It’s a good show, and I wish I liked it. It’s talking about some interesting and really current stuff, and has some great performances in it. But I just plain didn’t like watching it. I gave it two episodes, and by half way through the second I really just wanted it to stop. So I stopped it. Sometimes listening to the voice in your head *is* a good thing.

The Americans: Season 3

americansThis continues to be one of the best series on television, almost entirely due to the incredible performances by Matthew Rhys and Keri Russell. As the seasons go on their characters get more and more complex and nuanced in their relationship to each other, their family, their adopted country and their ‘home’ country. Nothing is simple or straightforward, there is no easy answer to “who’s side are you on?” or whether they are acting as spies because they want to, because they are used to it, or because they’re scared. The reason changes each moment.

Season 3 adds yet more pressure to their situation as their daughter Paige finally realises that everything is not normal and they eventually tell her the truth. Paige hasn’t always been the most endearing of characters, her developed obsession with a “happy-clappy” church was particularly grating for characters and audience alike, but all that was worth it to see how it played out when she finds out her parents have been lying all this time. On top of that Philip has to deal with second-wife Martha finally figuring out that he’s not what he pretends to be. Basically the lies are being revealed and it feels like the walls are closing in from all sides.

I was less enamoured with the ongoing story of Nina back in Russia. I thought her imprisonment for treason at the end of last season was a brave and dramatic conclusion to her storyline and was a bit sad that it instead continued to dribble on, completely removed from the rest of the characters in America. I guess it does show a bit more what it’s like in Russia, but it felt like a distraction.

I love this show. It has so many layers to it. You can just get by watching each episode as an action/thriller. There are plenty of car chases, disguises and scams. But if you pay attention there is a tremendous amount of political and personal drama going on that really make me count down the days until the next episode each time.

Aquarius: Season 1

Sorry for the gap in postings, between Christmas and moving into a new house, i didn’t have much time for writing! Hopefully a bit more back to usual now.

aquariusThe concept is that this is “inspired by” the story of Charlie Manson. It’s a setup that immediately grabs attention because it’s the kind of story that tv series and films are made of, and this one is true to boot. I thought the whole thing was going to be told though from the police point of view, so focusing on the investigation of his crimes. But the series in fact starts in the early days of Charlie’s group and the narrative is divided roughly evenly between Charlie and the police who will eventually investigate him, but for now have relatively little contact. Apparently the full plot will take 6 seasons, which seems optimistically ambitious.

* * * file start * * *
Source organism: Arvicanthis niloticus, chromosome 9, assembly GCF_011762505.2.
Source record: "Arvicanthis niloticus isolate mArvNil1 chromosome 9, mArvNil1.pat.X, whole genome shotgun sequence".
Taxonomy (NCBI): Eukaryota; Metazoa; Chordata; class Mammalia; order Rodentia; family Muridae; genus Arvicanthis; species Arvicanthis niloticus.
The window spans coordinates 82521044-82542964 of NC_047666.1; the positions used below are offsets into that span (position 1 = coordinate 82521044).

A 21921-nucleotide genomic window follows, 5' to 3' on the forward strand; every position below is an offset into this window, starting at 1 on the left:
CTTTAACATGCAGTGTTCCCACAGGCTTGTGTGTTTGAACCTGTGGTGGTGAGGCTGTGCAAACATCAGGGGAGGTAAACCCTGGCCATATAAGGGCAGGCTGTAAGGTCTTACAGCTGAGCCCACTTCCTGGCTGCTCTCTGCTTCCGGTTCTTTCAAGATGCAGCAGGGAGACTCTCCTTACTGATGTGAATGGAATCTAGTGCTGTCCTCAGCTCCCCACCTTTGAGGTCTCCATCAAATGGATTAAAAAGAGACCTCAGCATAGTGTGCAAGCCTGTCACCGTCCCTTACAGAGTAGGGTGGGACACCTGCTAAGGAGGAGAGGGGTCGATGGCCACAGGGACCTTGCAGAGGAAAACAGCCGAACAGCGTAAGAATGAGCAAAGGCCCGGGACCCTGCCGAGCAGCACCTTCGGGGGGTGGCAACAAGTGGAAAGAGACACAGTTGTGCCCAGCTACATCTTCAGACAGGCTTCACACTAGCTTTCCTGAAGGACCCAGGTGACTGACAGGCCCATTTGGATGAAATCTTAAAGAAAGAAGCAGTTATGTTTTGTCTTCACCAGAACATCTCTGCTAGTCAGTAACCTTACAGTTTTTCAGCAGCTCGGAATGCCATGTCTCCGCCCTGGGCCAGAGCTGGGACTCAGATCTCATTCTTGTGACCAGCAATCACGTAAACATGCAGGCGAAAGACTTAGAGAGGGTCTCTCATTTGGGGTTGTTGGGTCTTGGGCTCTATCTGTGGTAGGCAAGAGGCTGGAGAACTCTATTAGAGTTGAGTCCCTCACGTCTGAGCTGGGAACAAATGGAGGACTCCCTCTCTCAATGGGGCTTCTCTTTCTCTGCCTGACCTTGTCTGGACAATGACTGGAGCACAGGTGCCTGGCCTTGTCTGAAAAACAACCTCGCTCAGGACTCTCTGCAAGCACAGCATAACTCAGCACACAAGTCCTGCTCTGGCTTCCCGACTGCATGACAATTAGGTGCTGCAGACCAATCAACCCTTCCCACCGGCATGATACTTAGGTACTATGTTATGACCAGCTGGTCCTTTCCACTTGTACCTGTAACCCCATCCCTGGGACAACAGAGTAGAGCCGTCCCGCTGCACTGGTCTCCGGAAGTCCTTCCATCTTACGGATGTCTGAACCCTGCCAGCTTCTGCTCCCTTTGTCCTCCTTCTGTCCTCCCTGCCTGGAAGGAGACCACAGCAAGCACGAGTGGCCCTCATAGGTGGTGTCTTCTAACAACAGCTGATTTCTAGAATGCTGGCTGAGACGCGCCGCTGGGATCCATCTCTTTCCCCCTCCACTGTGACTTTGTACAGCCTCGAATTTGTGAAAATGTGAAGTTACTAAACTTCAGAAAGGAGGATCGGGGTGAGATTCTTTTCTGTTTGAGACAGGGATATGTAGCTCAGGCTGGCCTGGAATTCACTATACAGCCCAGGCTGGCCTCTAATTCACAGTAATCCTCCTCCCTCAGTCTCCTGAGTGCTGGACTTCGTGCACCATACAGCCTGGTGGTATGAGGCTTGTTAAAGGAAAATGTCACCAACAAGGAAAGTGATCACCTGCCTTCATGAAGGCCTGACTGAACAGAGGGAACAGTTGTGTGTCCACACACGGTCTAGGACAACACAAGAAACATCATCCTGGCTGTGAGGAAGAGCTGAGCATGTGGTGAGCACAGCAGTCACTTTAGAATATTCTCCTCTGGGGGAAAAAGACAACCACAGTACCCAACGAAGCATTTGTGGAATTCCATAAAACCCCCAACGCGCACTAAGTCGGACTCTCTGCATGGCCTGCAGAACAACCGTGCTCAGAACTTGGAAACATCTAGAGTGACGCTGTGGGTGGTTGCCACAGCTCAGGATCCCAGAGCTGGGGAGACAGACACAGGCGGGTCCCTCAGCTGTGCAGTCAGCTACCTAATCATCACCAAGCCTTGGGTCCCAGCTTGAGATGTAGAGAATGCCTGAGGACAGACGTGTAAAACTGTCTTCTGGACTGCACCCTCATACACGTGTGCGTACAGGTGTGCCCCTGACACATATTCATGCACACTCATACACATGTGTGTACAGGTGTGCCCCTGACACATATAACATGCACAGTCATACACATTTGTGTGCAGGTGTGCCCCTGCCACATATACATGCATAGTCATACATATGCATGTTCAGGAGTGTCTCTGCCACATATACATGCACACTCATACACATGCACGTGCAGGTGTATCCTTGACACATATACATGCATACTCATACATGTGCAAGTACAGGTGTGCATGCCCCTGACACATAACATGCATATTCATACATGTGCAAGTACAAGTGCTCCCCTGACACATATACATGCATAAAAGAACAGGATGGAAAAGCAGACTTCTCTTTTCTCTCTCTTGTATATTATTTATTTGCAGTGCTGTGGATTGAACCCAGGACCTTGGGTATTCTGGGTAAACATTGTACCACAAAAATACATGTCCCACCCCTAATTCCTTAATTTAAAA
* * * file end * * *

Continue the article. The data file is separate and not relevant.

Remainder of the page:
The bad news is that I didn’t actually get along with the Charlie Manson chunks of the series. It was sort of conceptually interesting, but watching it play out was a bit tedious. It’s one thing to read accounts of his belief system, philosophy and musical leanings, but it’s quite another to have to sit through his witterings and his dopey, mostly interchangeable followers.

On the other hand, the police procedural bits work quite well, the 1960s Hollywood setting brings a hefty noir tone and has all the contrasts of glamour and success alongside civil rights issues and poverty. The local politics factor in quite heavily, as do the attitudes towards race and sex. The problem is that the cases sort of meander around, some spanning multiple episodes and others seemingly incomplete. I know I wasn’t paying the greatest attention which wasn’t helping, but I often lost track of characters and investigations.

What made me stick through the thirteen episodes was David Duchovny as the lead detective. He is having a great time with this role, blending humour and depth just as he managed in the X-Files. The character is a bit of a mess admittedly, a mix of “of his time” police brutality and racism, but also open minded when it comes to supporting his female colleague for example. Objectively, it’s a fudge, trying to make a character of that age a realistic period character, while also making him likeable, but each individual scene with him works in isolation and is interesting and fun to watch.

Overall this series is a bit of a muddle. Some bits work really well, others not so much. David Duchovny just about holds it all together and makes it watchable, but it’s a close run thing. I think they’d have been better off being less ambitious in scope, either dropping the Manson angle altogether or coming in much later in the story and telling it solely from the investigators’ point of view. David Duchovney leading a procedural set in 60s Hollywood would have been a good enough set up for most people and would have been easier and ultimately more successful I think.